Using new science to reconstruct an ancient past
Dr Sophia Aharonovich is using cutting-edge science to create a complete portrait of life in Biblical times.
She is a scientific archaeologist, a job that uses her training in organic geochemistry and passion for ancient history. And she has pioneered a new technique to analyse ancient residue inside artefacts to help reconstruct history – from items in museum collections to freshly excavated finds.
“An archaeological dig is a jigsaw puzzle, and when you do the analytical work, it opens up their lives,” said Dr Aharonovich. “These people were like us – they had their daily jobs, they raised families, and had food and celebrations that brought them together.”
Her work brings taste, feel and colour to archaeological research, allowing a detailed reconstruction of daily life thousands of years ago.
Instead of the vast palaces and temples that often capture the public imagination and dominate the history books, her focus is domestic life – she wants to know what people ate, what their homes looked like and what they wore.
“Step by step, we’re trying to reconstruct a kitchen from 3,000 years ago – and maybe one day write the recipe.”
A delicate job
Dr Aharonovich is one of the pioneers in the field of residue analysis, which involves interpreting organic molecules preserved in different contexts, from geology to archaeological artefacts.
Technological advances have allowed scientific archaeologists like Dr Aharonovich to re-analyse old samples with new equipment.
She has been working with museums around the world to analyse objects in their collections, from the Dead Sea collection at Sydney’s Chau Chak Wing Museum to artefacts from the famed pyramids of Giza at the Museum of Fine Arts in Boston.
“I have developed a protocol which is virtually non-intrusive,” she says.
Dr Aharonovich looking into history.
“Up until now, many museums have been afraid that any analysis may potentially destroy priceless artefacts, because it used to involve drilling holes and taking the objects into the lab.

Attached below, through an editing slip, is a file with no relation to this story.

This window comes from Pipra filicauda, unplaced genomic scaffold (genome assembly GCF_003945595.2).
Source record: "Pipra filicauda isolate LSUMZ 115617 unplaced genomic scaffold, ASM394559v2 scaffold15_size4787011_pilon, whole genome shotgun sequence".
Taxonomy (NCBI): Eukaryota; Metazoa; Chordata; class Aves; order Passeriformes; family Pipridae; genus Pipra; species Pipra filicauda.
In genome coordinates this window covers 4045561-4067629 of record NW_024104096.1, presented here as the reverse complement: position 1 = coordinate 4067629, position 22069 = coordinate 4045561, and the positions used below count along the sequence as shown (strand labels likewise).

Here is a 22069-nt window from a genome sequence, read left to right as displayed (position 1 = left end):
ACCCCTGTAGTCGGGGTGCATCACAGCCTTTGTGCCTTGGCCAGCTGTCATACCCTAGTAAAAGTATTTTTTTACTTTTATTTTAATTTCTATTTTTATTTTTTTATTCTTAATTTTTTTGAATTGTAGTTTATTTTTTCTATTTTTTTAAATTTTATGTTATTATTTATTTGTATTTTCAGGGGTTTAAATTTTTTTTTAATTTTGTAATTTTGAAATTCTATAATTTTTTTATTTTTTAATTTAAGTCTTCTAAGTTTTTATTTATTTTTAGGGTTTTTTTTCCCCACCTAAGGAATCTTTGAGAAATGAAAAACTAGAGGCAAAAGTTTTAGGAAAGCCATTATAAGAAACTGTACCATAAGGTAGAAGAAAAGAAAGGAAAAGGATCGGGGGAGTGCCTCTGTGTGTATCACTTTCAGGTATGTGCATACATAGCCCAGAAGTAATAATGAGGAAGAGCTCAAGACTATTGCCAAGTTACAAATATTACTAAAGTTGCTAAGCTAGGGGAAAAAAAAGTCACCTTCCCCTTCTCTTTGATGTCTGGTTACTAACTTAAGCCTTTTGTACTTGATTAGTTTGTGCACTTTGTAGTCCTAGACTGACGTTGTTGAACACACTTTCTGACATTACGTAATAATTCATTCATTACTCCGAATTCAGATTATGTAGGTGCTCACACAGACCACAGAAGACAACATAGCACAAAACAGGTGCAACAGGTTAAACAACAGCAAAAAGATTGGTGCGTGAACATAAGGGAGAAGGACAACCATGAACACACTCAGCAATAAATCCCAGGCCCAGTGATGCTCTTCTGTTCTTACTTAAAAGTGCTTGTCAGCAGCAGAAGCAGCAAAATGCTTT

“My work in archaeology gave me great insight into how important it was to care for these objects and preserve them. So, I developed a technique that allows us to take the sample and leave the artefact in the museum.”
Passing on knowledge
Dr Aharonovich is passing on her pioneering techniques to ACU students, running an on-site chemistry lab at the recent ACU-led dig at Tel Lachish in Israel.
The field laboratory allowed her to teach students the basics of material culture sampling and real-time chemical analysis of archaeological sediments.
“This is the first laboratory of its kind in Israel and probably the only one in the world on a biblical period site,” she says.
“We have developed an analytical chemistry fieldwork concept that allows us to produce same-day results of the sedimentary analysis.
“By analysing the forensic footprint of the archaeological finds in the laboratory we can understand everything from city planning to the cooking and drinking habits of its people.”
Dr Aharonovich’s work will help answer bigger questions about the movement of people across the Middle East, the foundations of major cities, the rise and fall of empires and even the influence of climate change on ancient civilisations.
“It’s an amazing place,” Dr Aharonovich says. “You could dig there for 100 years and still probably not uncover even 10 per cent of what it's hiding.
“We can reconstruct the walls and see how the houses were built, and you find everything from pottery to flint tools.”
Dr Aharonovich said archaeological digs required physical stamina and an eye for detail.
“Our students see that archaeology is a magic that comes with a lot of work,” she says.
“The historical artefacts aren’t sitting on the surface – they have been dragged down and covered with layers of sediment and soil that you need to carefully clean away.
“A lot of stuff you put in the bucket, but you can’t really understand until you take it to the laboratory.
“It’s that painstaking work that makes the people who lived thousands of years ago more alive to us.”
Each year, ACU’s Ancient Israel program offers students the chance to join an annual archaeological dig at the ancient site of Lachish, 50 kilometres outside Jerusalem.
Passionate about archaeology? Learn more about studying at ACU.